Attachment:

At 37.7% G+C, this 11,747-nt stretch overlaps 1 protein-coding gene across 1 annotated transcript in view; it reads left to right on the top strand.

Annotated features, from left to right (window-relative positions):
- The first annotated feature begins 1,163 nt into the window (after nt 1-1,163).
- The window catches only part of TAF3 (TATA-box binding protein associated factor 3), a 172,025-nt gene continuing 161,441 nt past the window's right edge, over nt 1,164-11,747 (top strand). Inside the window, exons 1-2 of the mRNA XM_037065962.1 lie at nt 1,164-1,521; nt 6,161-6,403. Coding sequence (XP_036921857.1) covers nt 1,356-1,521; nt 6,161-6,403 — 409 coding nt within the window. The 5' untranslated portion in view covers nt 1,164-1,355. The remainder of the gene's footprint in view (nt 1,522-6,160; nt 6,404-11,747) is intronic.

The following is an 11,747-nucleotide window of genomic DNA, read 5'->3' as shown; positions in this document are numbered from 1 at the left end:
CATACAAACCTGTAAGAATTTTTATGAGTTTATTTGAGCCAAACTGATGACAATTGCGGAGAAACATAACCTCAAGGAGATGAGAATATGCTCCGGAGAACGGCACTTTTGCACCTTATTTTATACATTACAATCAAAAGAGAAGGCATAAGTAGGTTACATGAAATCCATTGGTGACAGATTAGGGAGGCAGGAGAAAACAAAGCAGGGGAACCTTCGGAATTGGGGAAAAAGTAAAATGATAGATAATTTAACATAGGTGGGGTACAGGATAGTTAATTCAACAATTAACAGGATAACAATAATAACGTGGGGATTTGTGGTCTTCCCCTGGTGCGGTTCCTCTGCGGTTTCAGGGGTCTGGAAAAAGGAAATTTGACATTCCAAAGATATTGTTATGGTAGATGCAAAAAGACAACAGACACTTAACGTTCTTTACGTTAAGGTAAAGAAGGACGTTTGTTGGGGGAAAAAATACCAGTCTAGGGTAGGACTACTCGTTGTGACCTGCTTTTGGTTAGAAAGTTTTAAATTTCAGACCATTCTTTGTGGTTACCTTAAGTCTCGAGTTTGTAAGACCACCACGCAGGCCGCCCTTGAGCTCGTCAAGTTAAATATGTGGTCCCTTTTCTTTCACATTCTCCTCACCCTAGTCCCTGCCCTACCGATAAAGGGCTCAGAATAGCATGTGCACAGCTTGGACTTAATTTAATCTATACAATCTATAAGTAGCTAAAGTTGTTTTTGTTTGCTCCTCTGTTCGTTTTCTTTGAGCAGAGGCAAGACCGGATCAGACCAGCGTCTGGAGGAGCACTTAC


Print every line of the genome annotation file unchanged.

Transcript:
At 37.7% G+C, this 11,747-nt stretch overlaps 1 protein-coding gene across 1 annotated transcript in view; it reads left to right on the top strand.

Annotated features, from left to right (window-relative positions):
- The first annotated feature begins 1,163 nt into the window (after nt 1-1,163).
- The window catches only part of TAF3 (TATA-box binding protein associated factor 3), a 172,025-nt gene continuing 161,441 nt past the window's right edge, over nt 1,164-11,747 (top strand). Inside the window, exons 1-2 of the mRNA XM_037065962.1 lie at nt 1,164-1,521; nt 6,161-6,403. Coding sequence (XP_036921857.1) covers nt 1,356-1,521; nt 6,161-6,403 — 409 coding nt within the window. The 5' untranslated portion in view covers nt 1,164-1,355. The remainder of the gene's footprint in view (nt 1,522-6,160; nt 6,404-11,747) is intronic.

The following is an 11,747-nucleotide window of genomic DNA, read 5'->3' as shown; positions in this document are numbered from 1 at the left end:
CATACAAACCTGTAAGAATTTTTATGAGTTTATTTGAGCCAAACTGATGACAATTGCGGAGAAACATAACCTCAAGGAGATGAGAATATGCTCCGGAGAACGGCACTTTTGCACCTTATTTTATACATTACAATCAAAAGAGAAGGCATAAGTAGGTTACATGAAATCCATTGGTGACAGATTAGGGAGGCAGGAGAAAACAAAGCAGGGGAACCTTCGGAATTGGGGAAAAAGTAAAATGATAGATAATTTAACATAGGTGGGGTACAGGATAGTTAATTCAACAATTAACAGGATAACAATAATAACGTGGGGATTTGTGGTCTTCCCCTGGTGCGGTTCCTCTGCGGTTTCAGGGGTCTGGAAAAAGGAAATTTGACATTCCAAAGATATTGTTATGGTAGATGCAAAAAGACAACAGACACTTAACGTTCTTTACGTTAAGGTAAAGAAGGACGTTTGTTGGGGGAAAAAATACCAGTCTAGGGTAGGACTACTCGTTGTGACCTGCTTTTGGTTAGAAAGTTTTAAATTTCAGACCATTCTTTGTGGTTACCTTAAGTCTCGAGTTTGTAAGACCACCACGCAGGCCGCCCTTGAGCTCGTCAAGTTAAATATGTGGTCCCTTTTCTTTCACATTCTCCTCACCCTAGTCCCTGCCCTACCGATAAAGGGCTCAGAATAGCATGTGCACAGCTTGGACTTAATTTAATCTATACAATCTATAAGTAGCTAAAGTTGTTTTTGTTTGCTCCTCTGTTCGTTTTCTTTGAGCAGAGGCAAGACCGGATCAGACCAGCGTCTGGAGGAGCACTTAC